Number craze makes RTO richer by Rs 5 cr in 6 months
RTO sees income from sale of choice numbers go up by more than 30 per cent annually over last three years; officials confident earnings from allotment of rare and coveted registrations will cross Rs 10 crore this financial year
MNS supporters have a penchant for the number ‘9’ while NCP supporters generally vie for ‘1010’ when it is time to register their new vehicles with the Regional Transport Office (RTO). The RTO has made Rs 5 crore in just the last six months by selling some choice numbers. Whatever the reason behind the number preferences, the demand for certain coveted numbers is helping the RTO get richer by the day and now its officials are looking forward to crossing the Rs 10 crore mark by the end of the financial year.
According to the Motor Vehicles Act, the price to be paid for a choice number for a two-wheeler starts from Rs 2,000 and goes up to Rs 25,000. In case of four-wheelers, the price for a preferred number can go up to Rs 3 lakh for rare combinations. In the last six months, a total of 7,286 vehicles, including two- and four-wheelers, were granted numbers of their owners’ choice. Statistical data provided by the RTO reveals that in the last three years, income from the sale of choice numbers has been increasing by 30 to 40 per cent every year.
“Every month we issue a series of choice numbers for two-wheelers, while for four-wheelers it is done after every two-and-half months,” Deputy Regional Transport Officer Sanjay Dhaygude said. “For rare numbers, we conduct a lucky draw. In the last few years, the demand for choice numbers has increased by leaps and bounds. Besides the politicians, people from the corporate class are opting for choice numbers.”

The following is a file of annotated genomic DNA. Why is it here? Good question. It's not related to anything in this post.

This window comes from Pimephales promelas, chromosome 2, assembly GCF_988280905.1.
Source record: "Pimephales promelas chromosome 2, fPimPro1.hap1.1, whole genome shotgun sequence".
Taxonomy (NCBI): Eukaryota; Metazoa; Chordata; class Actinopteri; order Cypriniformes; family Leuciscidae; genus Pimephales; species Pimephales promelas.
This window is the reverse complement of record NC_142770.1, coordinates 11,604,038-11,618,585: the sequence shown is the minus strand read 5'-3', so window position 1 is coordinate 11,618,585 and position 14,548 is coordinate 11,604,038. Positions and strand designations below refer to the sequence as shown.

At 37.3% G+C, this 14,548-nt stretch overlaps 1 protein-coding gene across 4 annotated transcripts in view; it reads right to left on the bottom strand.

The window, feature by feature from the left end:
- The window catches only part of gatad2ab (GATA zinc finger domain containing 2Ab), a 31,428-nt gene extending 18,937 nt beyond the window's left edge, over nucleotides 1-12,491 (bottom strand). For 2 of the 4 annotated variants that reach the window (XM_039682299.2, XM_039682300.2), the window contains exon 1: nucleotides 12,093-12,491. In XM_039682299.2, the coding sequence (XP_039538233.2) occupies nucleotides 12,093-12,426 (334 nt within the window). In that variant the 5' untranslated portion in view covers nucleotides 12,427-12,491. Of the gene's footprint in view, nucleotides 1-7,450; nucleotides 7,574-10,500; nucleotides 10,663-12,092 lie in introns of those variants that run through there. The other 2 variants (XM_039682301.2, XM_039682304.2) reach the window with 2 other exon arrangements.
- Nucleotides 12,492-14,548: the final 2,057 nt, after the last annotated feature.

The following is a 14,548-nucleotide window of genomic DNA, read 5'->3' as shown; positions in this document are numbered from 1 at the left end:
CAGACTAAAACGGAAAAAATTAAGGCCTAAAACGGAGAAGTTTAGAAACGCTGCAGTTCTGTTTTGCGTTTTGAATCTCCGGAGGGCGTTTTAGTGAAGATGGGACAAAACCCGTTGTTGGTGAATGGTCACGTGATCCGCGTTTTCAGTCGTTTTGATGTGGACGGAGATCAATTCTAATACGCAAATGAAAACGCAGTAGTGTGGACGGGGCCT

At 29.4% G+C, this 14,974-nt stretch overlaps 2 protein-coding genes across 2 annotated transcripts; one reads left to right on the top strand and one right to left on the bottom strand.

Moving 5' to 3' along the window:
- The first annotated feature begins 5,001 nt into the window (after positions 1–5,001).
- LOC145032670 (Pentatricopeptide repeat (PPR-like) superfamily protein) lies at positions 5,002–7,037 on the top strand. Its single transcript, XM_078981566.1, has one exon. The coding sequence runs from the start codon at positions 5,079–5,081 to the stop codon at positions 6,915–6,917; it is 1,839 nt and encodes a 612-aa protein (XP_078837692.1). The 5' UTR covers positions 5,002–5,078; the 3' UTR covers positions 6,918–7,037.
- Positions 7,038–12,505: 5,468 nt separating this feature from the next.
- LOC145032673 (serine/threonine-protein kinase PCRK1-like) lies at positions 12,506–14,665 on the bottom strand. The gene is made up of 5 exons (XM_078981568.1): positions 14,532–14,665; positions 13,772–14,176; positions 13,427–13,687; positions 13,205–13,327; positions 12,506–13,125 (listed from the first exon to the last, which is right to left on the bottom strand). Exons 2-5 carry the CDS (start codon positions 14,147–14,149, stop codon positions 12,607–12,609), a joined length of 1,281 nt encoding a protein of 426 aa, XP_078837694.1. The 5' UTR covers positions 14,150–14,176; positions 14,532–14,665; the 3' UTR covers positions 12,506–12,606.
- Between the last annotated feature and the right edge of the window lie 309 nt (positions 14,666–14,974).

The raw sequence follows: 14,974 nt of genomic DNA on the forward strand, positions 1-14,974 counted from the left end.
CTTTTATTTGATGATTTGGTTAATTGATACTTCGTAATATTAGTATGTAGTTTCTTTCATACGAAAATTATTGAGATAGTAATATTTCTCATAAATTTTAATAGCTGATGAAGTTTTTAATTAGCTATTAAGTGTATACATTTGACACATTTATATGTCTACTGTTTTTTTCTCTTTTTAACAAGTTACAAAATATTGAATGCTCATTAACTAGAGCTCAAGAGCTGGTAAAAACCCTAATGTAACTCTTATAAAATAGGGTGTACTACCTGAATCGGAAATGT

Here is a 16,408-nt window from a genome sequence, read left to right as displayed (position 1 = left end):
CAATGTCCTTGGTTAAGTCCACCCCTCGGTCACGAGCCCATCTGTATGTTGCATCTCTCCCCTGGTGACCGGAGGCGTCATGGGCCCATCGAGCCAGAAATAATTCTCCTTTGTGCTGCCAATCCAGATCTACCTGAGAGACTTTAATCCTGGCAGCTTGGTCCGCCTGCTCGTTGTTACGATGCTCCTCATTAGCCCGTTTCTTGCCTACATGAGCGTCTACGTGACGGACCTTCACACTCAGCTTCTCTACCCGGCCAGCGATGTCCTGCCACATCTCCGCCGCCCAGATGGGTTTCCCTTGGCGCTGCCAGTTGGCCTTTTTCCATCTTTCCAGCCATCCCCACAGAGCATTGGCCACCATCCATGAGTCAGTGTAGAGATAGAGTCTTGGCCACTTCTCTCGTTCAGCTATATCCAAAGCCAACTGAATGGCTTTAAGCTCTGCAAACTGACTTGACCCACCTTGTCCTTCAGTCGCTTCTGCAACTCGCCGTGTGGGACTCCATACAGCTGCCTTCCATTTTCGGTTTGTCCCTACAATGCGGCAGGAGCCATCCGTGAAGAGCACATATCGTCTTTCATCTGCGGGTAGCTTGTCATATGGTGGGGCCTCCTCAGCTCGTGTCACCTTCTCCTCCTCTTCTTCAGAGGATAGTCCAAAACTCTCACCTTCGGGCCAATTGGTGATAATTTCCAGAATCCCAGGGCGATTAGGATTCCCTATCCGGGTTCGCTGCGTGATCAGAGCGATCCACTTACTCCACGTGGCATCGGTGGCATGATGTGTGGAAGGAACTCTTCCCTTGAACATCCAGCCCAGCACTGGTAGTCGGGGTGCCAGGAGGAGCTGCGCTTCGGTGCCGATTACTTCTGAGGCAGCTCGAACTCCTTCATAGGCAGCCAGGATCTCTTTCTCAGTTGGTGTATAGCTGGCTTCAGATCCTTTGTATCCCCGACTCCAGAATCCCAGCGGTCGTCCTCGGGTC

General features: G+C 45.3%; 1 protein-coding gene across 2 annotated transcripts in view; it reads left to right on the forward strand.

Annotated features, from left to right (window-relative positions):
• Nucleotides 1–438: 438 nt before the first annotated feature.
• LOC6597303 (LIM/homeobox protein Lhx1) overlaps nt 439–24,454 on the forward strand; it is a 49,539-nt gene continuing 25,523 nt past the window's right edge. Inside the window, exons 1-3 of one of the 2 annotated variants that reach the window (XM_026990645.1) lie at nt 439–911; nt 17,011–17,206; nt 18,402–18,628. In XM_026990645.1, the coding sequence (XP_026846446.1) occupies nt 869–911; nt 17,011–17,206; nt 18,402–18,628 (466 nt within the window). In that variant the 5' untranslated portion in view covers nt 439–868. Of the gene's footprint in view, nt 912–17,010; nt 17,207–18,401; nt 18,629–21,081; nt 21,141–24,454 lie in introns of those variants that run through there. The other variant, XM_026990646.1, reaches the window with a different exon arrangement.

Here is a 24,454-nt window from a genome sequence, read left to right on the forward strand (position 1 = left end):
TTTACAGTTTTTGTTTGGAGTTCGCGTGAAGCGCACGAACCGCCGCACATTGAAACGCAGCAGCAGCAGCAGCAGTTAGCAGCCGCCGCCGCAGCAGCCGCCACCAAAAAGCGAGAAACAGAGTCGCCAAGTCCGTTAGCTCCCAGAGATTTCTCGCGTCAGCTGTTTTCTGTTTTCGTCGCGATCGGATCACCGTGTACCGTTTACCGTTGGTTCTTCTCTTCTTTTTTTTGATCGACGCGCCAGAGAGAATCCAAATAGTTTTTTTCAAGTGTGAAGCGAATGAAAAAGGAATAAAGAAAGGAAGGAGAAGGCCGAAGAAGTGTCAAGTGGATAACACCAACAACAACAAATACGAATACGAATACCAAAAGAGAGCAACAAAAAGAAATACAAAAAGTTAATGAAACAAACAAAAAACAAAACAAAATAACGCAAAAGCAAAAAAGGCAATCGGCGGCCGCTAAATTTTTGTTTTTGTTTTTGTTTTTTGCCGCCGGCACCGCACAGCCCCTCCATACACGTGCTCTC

He said that the most demand was for offbeat numbers like 1, 7, 9999, 1212 and 2727, and that the price of each of these numbers was Rs 3 lakh.
Most such numbers are purchased by corporators and other politicians. “There is no logic or numerology when it comes to buying the choice numbers,” Rajendra Vagskar, corporator from Koregaon Park, said. “I don’t think corporators consult astrologers before going for a number. My vehicles’ number is 1177 because I found it attractive. There is no logic or numerology behind it.”
Ranjit Pardeshi, secretary, NCP, Pune region, said: “The craze for choice numbers is mostly in the rural areas and has become bigger in the last few
years. The government is also promoting it because it earns large revenue this way. It doesn’t mean that politicians are becoming superstitious. Our supporters prefer 1010 because in the symbol of our party is a watch and it shows the time 10.10.” An MNS supporter said: “The choice of number does not depend on numerology but on the political party. For example, most of the MMS supporters prefer 9 because party chief Raj Thackeray’s vehicle number is 9.”
While political workers have their reasons for choosing a particular number, well-known numerologist Swetta Jumaani said the common man had now started consulting numerologists for lucky numbers. “In the last few years, many people are going for numerology. Earlier it was limited to only the elite class, but now the consultancy cost for numerology has reduced to a great extent. Hence, the middle class is also opting for lucky numbers. Even rickshaw and bus drivers consult numerologists for their vehicle number.”
Number of vehicles granted registration numbers of owners' choice in last six months
Rs 3 lakh
The price that a particularly rare number can command in case of a four-wheeler